The pound is where it was two weeks ago, but a lot has gone on

The pound's volatility against the dollar has thrown up some great opportunities for swing traders, says John C Burford.

The headline on my 8 September post read: "Sterling is on its way down but the road won't be straight". Since then, the market has proven just how apt the last part of that title was.

GBP/USD, also known as 'Cable', is trading around unchanged since that date, but it has swung by around four cents up and then four cents down.

These swings have given traders an excellent opportunity to find great trades using my tramline methods. So today, I will go into detail how this could have been achieved.

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Stalking the ideal short entry

Fibonacci 50% support level


The lower tramline had been broken, and that was a sign that the trend was very probablydown. Trading with the main trend is usually the best policy.

Of course, a short-term long trade could be put on near the bounce low at the Fibonacci 62% level, expecting a rally to at least the underside of the tramline. But this would require pretty constant vigilance of your screen and if you are not able to devote much time for trading throughout the day, trading against the trend is something I do not normally advise.

So let's see if it made it to that kiss:


Yes, indeed it did and overshot the 'perfect' touch by some 100 pips or so. Last Thursday and Friday, the market traded well above the tramline and into the trading channel. This is normally considered a bullish development.

But because this market is notoriously 'spiky' (as I have pointed out before), more allowance must be given for possible overshoots. It is best to wait a while to see if the move above the tramline can be maintained before taking any action.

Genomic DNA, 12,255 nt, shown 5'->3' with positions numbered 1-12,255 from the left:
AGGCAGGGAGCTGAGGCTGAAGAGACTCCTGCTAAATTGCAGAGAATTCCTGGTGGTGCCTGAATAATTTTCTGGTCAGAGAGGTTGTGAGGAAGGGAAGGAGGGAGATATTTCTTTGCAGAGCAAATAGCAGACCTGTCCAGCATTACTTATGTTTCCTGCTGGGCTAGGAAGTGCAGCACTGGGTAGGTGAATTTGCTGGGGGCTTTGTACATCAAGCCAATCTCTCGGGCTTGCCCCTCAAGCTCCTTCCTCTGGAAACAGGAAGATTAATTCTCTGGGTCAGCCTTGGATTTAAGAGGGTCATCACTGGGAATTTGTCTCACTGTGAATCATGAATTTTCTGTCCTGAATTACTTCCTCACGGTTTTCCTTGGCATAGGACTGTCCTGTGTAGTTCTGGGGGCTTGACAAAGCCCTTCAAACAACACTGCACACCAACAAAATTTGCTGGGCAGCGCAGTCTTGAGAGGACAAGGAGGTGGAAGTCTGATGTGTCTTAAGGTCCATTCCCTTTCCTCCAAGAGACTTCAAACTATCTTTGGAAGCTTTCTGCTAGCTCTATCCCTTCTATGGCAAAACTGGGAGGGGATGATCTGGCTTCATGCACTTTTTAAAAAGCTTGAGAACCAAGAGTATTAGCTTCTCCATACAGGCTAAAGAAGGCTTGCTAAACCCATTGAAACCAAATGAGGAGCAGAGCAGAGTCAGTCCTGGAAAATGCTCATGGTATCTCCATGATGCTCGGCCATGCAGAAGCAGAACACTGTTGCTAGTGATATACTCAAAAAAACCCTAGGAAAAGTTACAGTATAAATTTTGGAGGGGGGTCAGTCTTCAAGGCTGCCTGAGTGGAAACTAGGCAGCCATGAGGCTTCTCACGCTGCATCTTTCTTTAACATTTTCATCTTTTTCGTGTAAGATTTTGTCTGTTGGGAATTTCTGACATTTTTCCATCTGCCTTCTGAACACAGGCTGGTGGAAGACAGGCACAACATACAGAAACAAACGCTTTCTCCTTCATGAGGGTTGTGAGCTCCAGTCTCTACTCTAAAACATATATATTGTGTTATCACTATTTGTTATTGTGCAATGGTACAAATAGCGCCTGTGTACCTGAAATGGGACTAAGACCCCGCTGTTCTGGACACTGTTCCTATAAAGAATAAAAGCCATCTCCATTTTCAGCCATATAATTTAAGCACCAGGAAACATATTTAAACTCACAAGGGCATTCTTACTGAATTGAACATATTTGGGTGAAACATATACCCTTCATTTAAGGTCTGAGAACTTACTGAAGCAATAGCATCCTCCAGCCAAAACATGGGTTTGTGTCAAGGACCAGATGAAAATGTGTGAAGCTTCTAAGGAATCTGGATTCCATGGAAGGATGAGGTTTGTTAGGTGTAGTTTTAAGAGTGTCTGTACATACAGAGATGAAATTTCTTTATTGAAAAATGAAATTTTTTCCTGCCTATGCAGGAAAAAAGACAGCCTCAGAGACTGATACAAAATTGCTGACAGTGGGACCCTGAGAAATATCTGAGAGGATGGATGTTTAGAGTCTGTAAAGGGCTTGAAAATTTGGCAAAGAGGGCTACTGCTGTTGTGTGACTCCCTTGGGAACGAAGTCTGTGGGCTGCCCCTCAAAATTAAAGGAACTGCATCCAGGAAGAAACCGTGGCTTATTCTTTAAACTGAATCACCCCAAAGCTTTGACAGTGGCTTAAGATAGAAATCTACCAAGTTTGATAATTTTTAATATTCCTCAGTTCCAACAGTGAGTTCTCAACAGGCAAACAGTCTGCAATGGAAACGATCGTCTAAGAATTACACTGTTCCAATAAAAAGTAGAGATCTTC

One of my rules of thumb is that when a lower tramline has been re-penetrated in a kiss overshoot, I will wait to see if it resumes its 'rightful' place below it. I will often set a sell stop order just below the line to catch any move back down.

My low-risk trade went exactly as planned

Since then, the market has dropped sharply.

The rally is in a clear A-B-C counter-trend form and the C wave terminated just below the Fibonacci 78% level. But note the pattern at this C wave top: it is in a definite "V" shape (marked in green) with the apex of the "V" lying smack on the tramline:


How convenient! That means my 'V' trade entry method can be employed with confidence because a break of the apex of the 'V' would coincide with the break of the tramline. A sell order on a stop placed just below the 'V' apex was the correct play.

Also note that following the break, the market came back to plant a mini-kiss on the line before peeling away very sharply in a 'scalded cat bounce'; thus fulfilling one of the requirements for a genuine kiss.

So with almost 400 pips in the bag, what are the prospects for further gains to the downside? The market is currently testing the support from the early September low and there is a large positive-momentum divergence building. This indicates selling pressure is weakening and caution is advised.

The scene is set for a possible rally and short-term profits are there for the taking.

Whatever the market's next move, it's headed down

If this move occurs, a Fibonacci 50% retrace would take the market to the sub-1.54 area. But that is only one option. Another one is for the market to break below the 1.5160 low in the next few hours.

But my best guess for the Elliott wave labels remains clear: the trend is firmly down. From the wave 4 high in June, the market is tracing out a series of 1-2s and a break of the purple wave 1 low would help confirm my count. And that would herald a steeper decline in third waves of at least two degrees of trend:


What could alter my outlook?Only a move above the purple wave 2 high would put me on the sidelines.

And if this slide occurs, it would help confirm my long-standing outlook for the US dollar it is headed much higher.

John is is a British-born lapsed PhD physicist, who previously worked for Nasa on the Mars exploration team. He is a former commodity trading advisor with the US Commodities Futures Trading Commission, and worked in a boutique futures house in California in the 1980s.


He was a partner in one of the first futures newsletter advisory services, based in Washington DC, specialising in pork bellies and currencies. John is primarily a chart-reading trader, having cut his trading teeth in the days before PCs.


As well as his work in the financial world, he has launched, run and sold several 'real' businesses producing 'real' products.